We Could Almost Eat Outside: An Appreciation of Life’s Small Pleasures by Philippe Delerm

Title: La première gorgée de bière et autres plaisirs minuscules.
Writer(s): Philippe Delerm.
Language: French.
Publisher: Gallimard.
Format: Paperback.
Release Date: February 4th, 1997.
Pages: 92.
Genre(s): Short Stories, Non-Fiction.
ISBN13: 9782070744831.
My Overall Rating:

Rating: 3.5 out of 5.


It’s when we least expect it that an odour comes flirting with our senses, triggering a memory that we never thought we still possessed, that the sight of an object for a micro-second teleports us back to a time and place where innocence and youth were the very fabric of our being, or that the touch of a unique detail reminds us of a feeling we would’ve otherwise thought lost forever. Written in 1997, French author Philippe Delerm releases a little assortment of texts, trying to put into his own words his appreciation of life’s small pleasures.

What is We Could Almost Eat Outside: An Appreciation of Life’s Small Pleasures about? It is a collection of 34 short essays pertaining to life’s small pleasures, often forgotten about growing up but always efficient in sending all of us down memory lane, in a burst of nostalgic joy. These stories, no longer than a couple of pages, are titled after life’s small pleasures or the guilt-free acts that always bring a sense of comfort to a person. From “A Small Pocket Knife” to “Petanque for Neophytes“, amidst these stories, there’s bound to be one that readers will connect with in one way or another.

“L’odeur des pommes est douloureuse. C’est celle d’une vie plus forte, d’une lenteur qu’on ne mérite plus.”

Philippe Delerm

With a very poetic and descriptive style, author Philippe Delerm does a marvelous job of succinctly bringing to life a memory with all the emotional charge that is often attached to it. Despite everything being an individual experience and memory for each and everyone one of us, his writing manages to capture a facet of universality to these feelings and thoughts, to the wonder that comes with them, whether it’s the aroma of apples or the guilty pleasure of ordering a banana split. Somehow, his writing is thus infused with a healthy dose of nostalgia, with each story referring to something from back in the day, oftentimes found in our childhood.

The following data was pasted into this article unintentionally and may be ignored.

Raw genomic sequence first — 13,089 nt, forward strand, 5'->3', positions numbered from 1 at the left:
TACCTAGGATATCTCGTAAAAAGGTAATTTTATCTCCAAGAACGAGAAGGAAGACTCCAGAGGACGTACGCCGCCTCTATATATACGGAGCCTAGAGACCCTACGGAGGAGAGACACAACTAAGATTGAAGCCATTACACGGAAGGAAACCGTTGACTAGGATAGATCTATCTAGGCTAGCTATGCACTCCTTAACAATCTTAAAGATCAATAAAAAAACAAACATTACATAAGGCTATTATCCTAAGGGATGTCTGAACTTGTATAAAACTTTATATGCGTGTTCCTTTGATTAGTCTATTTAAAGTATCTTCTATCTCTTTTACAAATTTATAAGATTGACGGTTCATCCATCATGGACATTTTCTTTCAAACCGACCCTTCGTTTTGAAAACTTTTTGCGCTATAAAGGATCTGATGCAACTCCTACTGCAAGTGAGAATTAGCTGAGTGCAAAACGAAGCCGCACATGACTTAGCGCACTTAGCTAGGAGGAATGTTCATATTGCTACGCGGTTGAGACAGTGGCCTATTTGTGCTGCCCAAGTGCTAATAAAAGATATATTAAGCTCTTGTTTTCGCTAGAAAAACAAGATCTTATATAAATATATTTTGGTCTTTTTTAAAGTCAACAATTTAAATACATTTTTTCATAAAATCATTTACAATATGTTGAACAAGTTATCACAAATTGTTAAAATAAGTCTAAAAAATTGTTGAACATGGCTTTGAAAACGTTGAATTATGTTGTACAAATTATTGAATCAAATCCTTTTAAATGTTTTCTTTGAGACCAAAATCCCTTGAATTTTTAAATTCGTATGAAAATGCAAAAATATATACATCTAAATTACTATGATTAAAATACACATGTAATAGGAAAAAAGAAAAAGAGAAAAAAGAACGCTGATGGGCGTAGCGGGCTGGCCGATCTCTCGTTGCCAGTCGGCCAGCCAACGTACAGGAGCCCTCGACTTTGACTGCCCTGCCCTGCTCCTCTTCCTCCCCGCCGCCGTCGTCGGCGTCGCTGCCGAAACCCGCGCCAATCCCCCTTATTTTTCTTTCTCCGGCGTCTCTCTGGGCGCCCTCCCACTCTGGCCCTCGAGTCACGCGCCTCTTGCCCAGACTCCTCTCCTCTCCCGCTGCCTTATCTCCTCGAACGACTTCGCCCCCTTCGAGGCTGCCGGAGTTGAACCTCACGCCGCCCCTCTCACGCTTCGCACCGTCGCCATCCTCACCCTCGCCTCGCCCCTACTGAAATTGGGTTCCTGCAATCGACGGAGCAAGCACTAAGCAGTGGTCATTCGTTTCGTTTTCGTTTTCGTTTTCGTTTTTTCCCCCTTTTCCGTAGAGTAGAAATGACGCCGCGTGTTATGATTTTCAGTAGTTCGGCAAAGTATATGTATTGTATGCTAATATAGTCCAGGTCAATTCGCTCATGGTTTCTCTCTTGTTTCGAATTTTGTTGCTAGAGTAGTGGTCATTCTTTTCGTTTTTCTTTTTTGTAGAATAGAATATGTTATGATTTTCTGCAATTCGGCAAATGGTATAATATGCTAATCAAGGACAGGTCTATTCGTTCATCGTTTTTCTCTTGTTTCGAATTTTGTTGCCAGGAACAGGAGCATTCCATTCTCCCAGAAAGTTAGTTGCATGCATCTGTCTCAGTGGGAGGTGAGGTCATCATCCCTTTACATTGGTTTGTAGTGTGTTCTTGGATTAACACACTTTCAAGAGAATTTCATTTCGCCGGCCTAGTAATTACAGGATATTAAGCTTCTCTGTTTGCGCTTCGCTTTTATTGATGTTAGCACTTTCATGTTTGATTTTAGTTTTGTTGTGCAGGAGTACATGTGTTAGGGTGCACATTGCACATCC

While many of these stories are relatable and easy for the reader to associate with their own experiences in life, some are more obscure, unable to spark any reaction from the reader, sometimes simply due to the author’s country of origin, France, in this case, or the period in time he’s lived through. After all, if you’ve never heard of something, there’s little chance that reading about will stimulate anything within you. The exercise in itself of writing these super short essays remains intriguing but other than making you want to rekindle a love for those lost things or indulge in something you had either taken for granted or simply forgotten, some of these stories will simply be quickly put at the back of one’s mind, leaving no larger impression or just wanting more from the author’s writing.

We Could Almost Eat Outside: An Appreciation of Life’s Small Pleasures is a poetic collection of essays serving as a reminder of the fleeting joy procured by the small things in life.

The title more accurately translates from French to English: “The first sip of beer and other little pleasures“.


26 thoughts on “We Could Almost Eat Outside: An Appreciation of Life’s Small Pleasures by Philippe Delerm